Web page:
Published: 11:00, 15 November 2017
An “eccentric and obsessive” pensioner who was found to have a massive arsenal of guns and ammunition after a fire at his home has been jailed for five years.
Paul Bushell kept around 160 firearms, some of which were loaded and included sub-machine guns and Russian-made AKM 47 rifles, in a basement and top floor room at his Edwardian mid-terrace house in Gillingham.
The 74-year-old former oil company supervisor was said to be fascinated with the weapons and not to have them for any criminal intent.
But a judge said the offences were “grave” and imposed the minimum sentence on the married voluntary worker who admitted seven offences of possessing a prohibited weapon and six of possessing ammunition without a firearm certificate.
Judge Philip Statman told Bushell: "These are grave offences committed by you, a person who knew exactly what you were doing, knowing well fine what the law requires.
"You had a firearms certificate. You did everything you could to enhance your collection of firearms without due regard to compliance with the law.
"You knew what the law said. You chose to ignore the law. You posed at your home address a very considerable risk to the community as a whole.
"I have no hesitation in indicating this is a case where the minimum sentence must apply. I take the view a sentence of five years imprisonment serves the justice of this case and reflects properly the way the Crown has proceeded against you."
The judge continued: “We live, I emphasise, in very dangerous times indeed. For this collection to have the potential of being taken from your home and used elsewhere, gives this court very profound concern indeed.”
When police checked Bushell’s computer they found he had accessed blueprints for reassembling guns that had been deactivated.
“It is not suggested you have criminal links to the underworld, nor is it suggested that you have acted as an armourer,” said Judge Statman.
“The Crown accepts that for something like 50 years you have been fascinated by guns. Your fascination extends not just to guns, but to other articles which may be the subject of repair, such as antique clocks.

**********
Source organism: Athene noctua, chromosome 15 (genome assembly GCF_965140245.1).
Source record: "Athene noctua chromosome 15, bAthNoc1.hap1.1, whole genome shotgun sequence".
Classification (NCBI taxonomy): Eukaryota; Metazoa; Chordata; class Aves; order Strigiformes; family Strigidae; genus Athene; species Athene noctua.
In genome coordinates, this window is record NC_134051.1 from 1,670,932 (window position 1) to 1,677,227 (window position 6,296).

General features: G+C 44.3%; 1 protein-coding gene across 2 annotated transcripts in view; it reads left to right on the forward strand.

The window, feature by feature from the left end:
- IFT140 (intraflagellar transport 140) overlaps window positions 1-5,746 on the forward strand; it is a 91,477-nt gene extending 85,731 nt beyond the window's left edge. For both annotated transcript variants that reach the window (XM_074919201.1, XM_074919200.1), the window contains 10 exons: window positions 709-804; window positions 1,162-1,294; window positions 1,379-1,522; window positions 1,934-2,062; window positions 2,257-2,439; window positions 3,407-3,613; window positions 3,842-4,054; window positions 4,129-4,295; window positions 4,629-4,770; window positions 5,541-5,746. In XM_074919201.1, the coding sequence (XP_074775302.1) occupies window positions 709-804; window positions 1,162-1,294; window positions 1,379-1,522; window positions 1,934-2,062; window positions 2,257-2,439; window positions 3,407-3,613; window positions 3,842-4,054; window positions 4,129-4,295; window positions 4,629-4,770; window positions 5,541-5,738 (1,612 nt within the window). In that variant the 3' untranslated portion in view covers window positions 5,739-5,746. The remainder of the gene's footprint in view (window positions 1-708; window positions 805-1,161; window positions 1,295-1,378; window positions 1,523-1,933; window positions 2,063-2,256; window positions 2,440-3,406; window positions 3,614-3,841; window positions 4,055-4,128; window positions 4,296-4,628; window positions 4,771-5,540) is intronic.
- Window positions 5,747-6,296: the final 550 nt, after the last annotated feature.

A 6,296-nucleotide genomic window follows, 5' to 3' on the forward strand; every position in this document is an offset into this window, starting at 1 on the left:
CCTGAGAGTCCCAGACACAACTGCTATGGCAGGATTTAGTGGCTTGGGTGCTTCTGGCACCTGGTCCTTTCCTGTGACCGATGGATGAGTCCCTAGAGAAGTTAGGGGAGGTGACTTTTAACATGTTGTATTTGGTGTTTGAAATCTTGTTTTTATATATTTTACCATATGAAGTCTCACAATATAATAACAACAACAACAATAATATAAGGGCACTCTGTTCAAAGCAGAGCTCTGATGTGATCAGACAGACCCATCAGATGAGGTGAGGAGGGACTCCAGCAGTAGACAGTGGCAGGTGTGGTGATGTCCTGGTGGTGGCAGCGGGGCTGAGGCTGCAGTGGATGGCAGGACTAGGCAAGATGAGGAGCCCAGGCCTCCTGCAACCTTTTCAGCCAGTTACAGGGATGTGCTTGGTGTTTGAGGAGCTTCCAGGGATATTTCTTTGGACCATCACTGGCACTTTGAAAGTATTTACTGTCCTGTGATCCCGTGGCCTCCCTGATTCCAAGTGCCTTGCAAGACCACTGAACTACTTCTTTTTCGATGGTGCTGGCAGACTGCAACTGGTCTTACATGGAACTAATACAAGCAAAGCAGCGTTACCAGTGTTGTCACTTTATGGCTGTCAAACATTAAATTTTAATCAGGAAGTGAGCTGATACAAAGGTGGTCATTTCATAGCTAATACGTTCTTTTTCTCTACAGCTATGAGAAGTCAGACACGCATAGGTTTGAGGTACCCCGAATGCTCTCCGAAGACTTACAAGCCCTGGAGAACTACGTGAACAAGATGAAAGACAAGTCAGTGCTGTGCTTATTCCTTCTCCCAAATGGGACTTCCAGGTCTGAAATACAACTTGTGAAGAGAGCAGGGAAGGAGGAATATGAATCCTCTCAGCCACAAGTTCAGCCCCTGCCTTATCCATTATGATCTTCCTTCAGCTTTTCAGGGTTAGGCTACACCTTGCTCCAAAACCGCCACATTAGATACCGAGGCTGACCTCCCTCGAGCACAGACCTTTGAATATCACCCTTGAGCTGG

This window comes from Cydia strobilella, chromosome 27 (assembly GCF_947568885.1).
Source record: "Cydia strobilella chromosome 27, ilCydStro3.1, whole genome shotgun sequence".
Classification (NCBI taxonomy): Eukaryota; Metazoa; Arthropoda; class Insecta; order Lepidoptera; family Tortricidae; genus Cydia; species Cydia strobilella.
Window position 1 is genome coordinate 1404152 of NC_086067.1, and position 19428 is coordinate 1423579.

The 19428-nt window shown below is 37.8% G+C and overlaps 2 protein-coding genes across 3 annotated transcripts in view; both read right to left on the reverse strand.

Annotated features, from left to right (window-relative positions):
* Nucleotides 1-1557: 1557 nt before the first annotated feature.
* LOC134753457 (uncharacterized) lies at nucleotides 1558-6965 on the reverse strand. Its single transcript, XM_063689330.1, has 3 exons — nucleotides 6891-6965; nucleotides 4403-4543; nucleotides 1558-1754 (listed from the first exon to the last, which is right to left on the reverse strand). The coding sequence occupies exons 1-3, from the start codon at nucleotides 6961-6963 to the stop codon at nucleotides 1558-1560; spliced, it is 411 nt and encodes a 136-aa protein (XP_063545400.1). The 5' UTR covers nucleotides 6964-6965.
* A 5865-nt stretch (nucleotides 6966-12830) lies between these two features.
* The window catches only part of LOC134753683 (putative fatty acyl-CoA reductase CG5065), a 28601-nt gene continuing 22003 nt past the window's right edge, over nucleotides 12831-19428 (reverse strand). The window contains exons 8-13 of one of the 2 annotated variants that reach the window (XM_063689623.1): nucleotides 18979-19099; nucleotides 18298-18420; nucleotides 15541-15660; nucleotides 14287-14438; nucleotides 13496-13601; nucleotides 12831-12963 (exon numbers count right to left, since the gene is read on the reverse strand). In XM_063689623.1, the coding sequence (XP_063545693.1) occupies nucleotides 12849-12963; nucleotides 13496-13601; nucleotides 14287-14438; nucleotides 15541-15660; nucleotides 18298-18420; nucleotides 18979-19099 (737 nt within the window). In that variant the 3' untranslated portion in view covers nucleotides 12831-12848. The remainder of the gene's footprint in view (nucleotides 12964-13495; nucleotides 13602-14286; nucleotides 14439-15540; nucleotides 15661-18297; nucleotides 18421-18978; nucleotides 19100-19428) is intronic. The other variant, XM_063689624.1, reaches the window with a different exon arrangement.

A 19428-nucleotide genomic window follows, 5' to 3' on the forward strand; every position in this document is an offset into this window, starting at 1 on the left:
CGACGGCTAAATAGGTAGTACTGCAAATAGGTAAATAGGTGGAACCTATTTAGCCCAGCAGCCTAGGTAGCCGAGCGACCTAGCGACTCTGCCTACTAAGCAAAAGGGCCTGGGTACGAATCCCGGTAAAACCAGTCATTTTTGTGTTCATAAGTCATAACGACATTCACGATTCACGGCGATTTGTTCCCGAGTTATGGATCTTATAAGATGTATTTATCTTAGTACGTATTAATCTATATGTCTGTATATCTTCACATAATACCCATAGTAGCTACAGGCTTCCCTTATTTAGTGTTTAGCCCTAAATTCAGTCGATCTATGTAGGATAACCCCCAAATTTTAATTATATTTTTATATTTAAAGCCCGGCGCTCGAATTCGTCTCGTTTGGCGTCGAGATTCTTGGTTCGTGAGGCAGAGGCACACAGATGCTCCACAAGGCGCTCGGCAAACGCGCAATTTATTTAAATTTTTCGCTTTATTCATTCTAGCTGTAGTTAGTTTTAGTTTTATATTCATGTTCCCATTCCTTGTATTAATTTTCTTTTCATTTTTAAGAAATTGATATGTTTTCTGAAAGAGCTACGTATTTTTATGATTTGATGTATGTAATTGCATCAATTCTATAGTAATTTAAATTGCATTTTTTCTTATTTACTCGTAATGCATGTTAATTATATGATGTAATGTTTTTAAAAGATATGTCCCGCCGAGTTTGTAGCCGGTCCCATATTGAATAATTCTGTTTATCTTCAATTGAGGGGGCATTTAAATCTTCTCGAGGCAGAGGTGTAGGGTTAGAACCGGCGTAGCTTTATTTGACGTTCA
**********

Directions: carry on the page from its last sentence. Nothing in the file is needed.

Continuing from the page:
“You have built up over the years a substantial collection of guns. This has led to you having within you a huge knowledge of the manner in which guns can be stripped down, how they can be reconstructed and, indeed, reactivated.
“It goes without saying there is an irresistible conclusion to be draw you more than anyone would know the danger in possessing weapons of this kind.
“The destruction that potentially they can cause, particularly should they have fallen into the hands of criminals.”
"For this collection to have the potential of being taken from your home and used elsewhere, gives this court very profound concern indeed" - Judge Philip Statman
Maidstone Crown Court heard Bushell, the son of a firearms instructor, and his wife were at a 70th birthday luncheon for a friend on May 7 this year when they were told their house in Nelson Road was on fire.
Prosecutor Ian Foinette said Bushell told to a pal: “I have done something wrong. I am in a lot of trouble.” He added he needed to get away before the police got him.
“That was a reference to his knowledge that inevitably the fire brigade having gone into his house they would discover his arsenal of weapons,” said Mr Foinette.
“Indeed, approximately 160 weapons were found in the house and a considerable amount of ammunition. The counts on the indictment reflect part of what was found.”
They included a 9mm Luger calibre Sten Mk2 hybrid, .303 British calibre Mk1 machine gun, 7.62 x 51mm calibre Armalite AR10 rifle, 9mm Luger calibre RPB Industries M10 sub-machine gun, 9mm Luger calibre Kommando semi-automatic pistol, 7.62 x 39mm calibre AKM47 rifle and 9mm Short calibre FN 1910 semi-automatic pistol.
The ammunition charges involve 136 cartridges.
Mr Foinette said firefighters dealing with the electrical blaze came across a room in the basement area where most of the guns were stored.